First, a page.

It’s interesting to compare this Macbeth with the cinematic adaptations that have come before. I preferred it to the Justin Kurzel-directed version, released in 2015, which despite a great cast – Michael Fassbender as Macbeth, Marion Cotillard as Lady Macbeth, David Thewlis as Duncan, Paddy Considine as Banquo, Sean Harris as Macduff – seems rather subdued, thanks to the amount of low-volume muttering and mumbling going on that takes the fire out of Shakespeare’s lines. It also chops out parts of the play that, while admittedly hammy, I’ve always enjoyed, for example, the post-regicide comedy relief with the porter, and most of the “Double, double toil and trouble / Fire burn and cauldron bubble” hijinks with the Weird Sisters. At least in The Tragedy of Macbeth these are reinstated. Stephen Root gives a funny turn as the porter and Joel Cohen seems to relish the macabre incantations of the Weird Sisters: “Finger of birth-strangled babe / Ditch-deliver’d by a drab / Liver of blaspheming Jew / Gall of goat and slips of yew…” Well, he did start his movie career as an assistant editor on Sam Raimi’s The Evil Dead (1981).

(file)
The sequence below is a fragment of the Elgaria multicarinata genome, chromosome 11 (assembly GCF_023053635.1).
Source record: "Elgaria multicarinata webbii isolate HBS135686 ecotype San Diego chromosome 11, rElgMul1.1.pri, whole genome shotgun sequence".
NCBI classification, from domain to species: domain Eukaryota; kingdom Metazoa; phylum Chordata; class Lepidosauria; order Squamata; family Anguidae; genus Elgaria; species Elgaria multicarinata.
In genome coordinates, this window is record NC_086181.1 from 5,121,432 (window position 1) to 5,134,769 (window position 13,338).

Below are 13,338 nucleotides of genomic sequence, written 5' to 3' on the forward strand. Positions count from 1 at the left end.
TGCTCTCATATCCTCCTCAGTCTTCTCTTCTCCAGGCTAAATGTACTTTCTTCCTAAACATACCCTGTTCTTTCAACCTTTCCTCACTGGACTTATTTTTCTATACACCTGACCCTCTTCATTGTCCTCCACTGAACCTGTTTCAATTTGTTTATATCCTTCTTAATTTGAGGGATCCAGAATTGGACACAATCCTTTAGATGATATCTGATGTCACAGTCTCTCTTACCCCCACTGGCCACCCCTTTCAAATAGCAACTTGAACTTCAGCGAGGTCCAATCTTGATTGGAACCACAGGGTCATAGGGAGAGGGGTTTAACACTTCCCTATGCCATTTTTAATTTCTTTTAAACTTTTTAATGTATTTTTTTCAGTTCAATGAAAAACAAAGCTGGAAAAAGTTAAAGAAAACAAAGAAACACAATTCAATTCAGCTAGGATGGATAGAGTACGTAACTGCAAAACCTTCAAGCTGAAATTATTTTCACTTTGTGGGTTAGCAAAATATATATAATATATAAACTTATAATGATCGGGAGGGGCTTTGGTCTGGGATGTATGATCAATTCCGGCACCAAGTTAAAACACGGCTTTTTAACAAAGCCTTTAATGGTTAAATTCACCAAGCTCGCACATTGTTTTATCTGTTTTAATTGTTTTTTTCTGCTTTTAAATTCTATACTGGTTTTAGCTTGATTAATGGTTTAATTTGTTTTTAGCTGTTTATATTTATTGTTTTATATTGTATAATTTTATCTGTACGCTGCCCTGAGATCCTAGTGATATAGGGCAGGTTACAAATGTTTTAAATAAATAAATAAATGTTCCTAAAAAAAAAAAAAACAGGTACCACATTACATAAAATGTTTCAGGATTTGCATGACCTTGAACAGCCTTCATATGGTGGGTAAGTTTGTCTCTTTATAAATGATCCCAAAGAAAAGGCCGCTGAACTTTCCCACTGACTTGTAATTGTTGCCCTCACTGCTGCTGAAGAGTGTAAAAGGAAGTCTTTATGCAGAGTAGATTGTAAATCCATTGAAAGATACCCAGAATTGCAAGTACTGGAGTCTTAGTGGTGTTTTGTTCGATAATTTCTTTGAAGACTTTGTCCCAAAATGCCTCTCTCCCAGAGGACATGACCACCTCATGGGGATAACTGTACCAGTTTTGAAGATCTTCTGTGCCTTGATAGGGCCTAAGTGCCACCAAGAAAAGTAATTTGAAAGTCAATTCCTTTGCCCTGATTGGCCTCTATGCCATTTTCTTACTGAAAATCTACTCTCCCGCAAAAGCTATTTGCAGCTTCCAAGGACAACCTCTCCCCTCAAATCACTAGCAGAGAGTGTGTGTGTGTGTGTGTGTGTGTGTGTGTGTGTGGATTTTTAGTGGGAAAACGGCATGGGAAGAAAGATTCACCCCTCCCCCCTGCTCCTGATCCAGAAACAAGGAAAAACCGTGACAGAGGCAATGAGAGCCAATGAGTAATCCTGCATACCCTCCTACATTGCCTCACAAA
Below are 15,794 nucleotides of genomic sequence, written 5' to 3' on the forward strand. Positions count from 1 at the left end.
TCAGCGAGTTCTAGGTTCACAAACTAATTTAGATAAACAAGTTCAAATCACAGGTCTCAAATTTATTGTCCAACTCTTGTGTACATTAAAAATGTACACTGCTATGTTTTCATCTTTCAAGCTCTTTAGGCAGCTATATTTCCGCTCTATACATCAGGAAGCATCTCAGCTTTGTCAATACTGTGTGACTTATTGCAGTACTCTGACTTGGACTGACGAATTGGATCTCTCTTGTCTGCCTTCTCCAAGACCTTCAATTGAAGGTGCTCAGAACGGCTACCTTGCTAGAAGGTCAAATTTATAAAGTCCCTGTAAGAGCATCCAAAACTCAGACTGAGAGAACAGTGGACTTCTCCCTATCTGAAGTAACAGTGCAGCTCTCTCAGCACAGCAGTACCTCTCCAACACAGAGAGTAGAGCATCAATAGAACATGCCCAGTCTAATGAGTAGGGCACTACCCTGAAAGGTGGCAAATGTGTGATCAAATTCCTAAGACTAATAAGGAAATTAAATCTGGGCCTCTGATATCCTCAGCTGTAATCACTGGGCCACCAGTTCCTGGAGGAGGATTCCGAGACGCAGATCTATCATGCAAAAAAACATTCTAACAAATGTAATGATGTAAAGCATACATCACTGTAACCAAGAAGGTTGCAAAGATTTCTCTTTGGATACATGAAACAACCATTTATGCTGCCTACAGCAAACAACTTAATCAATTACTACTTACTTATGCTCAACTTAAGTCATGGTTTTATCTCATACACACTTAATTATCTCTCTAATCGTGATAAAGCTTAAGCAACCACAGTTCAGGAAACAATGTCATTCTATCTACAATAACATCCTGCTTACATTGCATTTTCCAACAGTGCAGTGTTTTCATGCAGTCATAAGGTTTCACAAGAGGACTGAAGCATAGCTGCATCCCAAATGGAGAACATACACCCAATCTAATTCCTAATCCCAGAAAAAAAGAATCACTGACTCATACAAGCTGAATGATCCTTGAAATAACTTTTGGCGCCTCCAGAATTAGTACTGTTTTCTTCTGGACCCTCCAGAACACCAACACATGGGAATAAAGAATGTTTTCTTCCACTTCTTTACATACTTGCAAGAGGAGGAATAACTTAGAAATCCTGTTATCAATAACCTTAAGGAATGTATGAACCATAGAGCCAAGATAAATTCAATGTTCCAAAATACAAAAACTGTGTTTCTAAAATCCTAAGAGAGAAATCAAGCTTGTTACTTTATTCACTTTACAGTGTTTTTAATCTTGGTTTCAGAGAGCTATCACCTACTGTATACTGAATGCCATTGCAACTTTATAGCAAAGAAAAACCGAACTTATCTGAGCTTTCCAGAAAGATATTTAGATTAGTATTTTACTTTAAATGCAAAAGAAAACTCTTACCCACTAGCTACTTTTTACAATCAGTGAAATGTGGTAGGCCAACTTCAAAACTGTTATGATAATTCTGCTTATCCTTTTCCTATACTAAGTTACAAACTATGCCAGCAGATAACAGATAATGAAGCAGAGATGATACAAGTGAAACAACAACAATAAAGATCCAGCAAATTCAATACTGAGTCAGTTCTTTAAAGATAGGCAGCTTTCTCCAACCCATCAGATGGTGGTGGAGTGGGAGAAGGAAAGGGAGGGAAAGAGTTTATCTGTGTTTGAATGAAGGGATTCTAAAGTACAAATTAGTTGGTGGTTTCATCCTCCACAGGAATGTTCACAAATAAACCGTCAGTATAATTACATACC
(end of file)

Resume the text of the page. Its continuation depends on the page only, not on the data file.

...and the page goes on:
Still, the 2015 Macbeth looks lovely and it satisfies my craving for proper Scottish landscapes in a Macbeth movie. Many of its outdoor scenes were shot on the Isle of Skye, although admittedly parts of it were also filmed in England, at Bamburgh Castle in Northumberland and Ely Cathedral in Cambridgeshire. Also visually striking is the sequence where Macbeth squares up to Macduff. Their swordfight takes place against an infernal, almost hallucinogenic orange-red backdrop while Birnam Wood burns off-screen. For yes, the scriptwriters cooked up – and ‘cook’ is the operative word – a novel way of bringing Birnam Wood to the castle on Dunsinane Hill.